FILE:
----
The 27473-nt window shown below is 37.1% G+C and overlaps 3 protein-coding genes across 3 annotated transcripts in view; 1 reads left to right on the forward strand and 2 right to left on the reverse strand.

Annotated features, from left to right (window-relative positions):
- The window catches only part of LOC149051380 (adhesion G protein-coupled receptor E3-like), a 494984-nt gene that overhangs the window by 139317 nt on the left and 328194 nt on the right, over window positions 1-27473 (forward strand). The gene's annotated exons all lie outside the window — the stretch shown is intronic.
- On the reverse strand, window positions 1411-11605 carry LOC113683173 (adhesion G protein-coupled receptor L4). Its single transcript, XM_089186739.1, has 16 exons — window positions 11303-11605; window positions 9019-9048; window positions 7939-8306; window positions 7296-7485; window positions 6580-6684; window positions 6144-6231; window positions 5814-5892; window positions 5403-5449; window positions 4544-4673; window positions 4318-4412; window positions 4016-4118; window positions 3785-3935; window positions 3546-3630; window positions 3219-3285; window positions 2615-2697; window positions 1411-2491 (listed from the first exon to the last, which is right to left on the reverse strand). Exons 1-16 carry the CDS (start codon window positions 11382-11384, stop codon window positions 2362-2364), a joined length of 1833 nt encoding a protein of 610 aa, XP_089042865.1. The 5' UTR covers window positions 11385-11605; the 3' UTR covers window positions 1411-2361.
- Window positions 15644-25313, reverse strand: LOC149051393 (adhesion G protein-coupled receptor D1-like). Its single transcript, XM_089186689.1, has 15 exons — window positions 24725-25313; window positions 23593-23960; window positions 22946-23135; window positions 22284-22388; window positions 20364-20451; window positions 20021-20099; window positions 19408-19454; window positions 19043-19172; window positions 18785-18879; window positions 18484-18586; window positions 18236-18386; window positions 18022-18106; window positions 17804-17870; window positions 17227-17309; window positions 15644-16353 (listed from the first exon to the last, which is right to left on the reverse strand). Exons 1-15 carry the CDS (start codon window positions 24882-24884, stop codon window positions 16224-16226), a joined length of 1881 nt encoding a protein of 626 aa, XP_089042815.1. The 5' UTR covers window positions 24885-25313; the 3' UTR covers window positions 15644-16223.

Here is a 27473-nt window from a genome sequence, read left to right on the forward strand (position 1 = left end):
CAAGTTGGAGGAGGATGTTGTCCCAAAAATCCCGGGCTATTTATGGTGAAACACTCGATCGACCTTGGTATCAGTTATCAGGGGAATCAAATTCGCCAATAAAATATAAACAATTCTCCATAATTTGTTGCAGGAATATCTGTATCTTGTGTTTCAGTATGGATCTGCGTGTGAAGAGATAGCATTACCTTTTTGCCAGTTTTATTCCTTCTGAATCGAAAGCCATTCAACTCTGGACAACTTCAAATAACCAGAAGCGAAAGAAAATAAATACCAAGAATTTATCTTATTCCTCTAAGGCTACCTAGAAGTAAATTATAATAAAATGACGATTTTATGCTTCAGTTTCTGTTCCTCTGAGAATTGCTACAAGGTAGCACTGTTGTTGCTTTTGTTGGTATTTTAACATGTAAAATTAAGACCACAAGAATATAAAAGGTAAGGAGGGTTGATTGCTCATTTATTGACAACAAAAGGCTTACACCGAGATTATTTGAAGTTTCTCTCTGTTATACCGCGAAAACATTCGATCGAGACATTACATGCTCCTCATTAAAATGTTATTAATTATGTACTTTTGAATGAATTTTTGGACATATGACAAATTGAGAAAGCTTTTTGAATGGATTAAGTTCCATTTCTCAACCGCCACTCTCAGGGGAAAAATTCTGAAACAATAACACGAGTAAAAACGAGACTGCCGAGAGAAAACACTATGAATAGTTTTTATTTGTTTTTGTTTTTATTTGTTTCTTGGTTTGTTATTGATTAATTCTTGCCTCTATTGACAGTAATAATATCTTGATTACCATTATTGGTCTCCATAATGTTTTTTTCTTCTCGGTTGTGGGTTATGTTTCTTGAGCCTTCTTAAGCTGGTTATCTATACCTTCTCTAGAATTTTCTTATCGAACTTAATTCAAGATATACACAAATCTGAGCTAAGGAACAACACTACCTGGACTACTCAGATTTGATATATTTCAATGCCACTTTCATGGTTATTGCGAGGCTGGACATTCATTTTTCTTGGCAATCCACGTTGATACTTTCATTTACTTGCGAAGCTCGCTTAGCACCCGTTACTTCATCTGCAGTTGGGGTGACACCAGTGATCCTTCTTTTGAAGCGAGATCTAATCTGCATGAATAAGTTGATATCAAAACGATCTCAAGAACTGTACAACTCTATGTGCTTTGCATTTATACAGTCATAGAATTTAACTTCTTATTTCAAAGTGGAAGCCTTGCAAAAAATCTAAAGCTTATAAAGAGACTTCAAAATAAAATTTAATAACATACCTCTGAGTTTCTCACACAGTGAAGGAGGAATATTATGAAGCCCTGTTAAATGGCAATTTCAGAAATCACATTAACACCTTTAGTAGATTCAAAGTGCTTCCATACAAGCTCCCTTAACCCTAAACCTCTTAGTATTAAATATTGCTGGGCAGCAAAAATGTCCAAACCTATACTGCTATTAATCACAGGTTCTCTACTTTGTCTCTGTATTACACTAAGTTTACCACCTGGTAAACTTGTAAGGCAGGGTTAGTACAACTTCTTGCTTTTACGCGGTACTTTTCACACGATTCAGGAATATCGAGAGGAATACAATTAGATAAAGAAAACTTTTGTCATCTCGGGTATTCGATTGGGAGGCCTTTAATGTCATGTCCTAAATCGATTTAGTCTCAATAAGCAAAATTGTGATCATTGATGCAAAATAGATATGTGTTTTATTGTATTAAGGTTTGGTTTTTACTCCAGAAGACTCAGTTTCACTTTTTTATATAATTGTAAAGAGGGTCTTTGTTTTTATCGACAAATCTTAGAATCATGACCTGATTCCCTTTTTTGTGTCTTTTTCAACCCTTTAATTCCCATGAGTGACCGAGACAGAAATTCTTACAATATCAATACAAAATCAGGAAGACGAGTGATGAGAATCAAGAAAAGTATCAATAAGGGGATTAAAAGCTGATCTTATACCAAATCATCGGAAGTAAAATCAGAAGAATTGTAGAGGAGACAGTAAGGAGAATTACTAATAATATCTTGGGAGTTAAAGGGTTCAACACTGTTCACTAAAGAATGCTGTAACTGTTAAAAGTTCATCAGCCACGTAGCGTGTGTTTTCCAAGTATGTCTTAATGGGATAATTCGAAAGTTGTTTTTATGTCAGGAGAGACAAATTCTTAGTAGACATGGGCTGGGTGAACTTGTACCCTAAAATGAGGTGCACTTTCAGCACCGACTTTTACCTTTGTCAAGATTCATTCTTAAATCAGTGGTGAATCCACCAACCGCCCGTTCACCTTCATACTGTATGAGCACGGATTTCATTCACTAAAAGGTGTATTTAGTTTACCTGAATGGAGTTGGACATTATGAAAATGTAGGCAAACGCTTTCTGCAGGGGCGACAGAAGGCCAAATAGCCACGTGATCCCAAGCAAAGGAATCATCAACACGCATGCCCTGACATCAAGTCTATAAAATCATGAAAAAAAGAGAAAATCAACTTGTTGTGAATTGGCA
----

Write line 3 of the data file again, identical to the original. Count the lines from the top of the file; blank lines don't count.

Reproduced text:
- The window catches only part of LOC149051380 (adhesion G protein-coupled receptor E3-like), a 494984-nt gene that overhangs the window by 139317 nt on the left and 328194 nt on the right, over window positions 1-27473 (forward strand). The gene's annotated exons all lie outside the window — the stretch shown is intronic.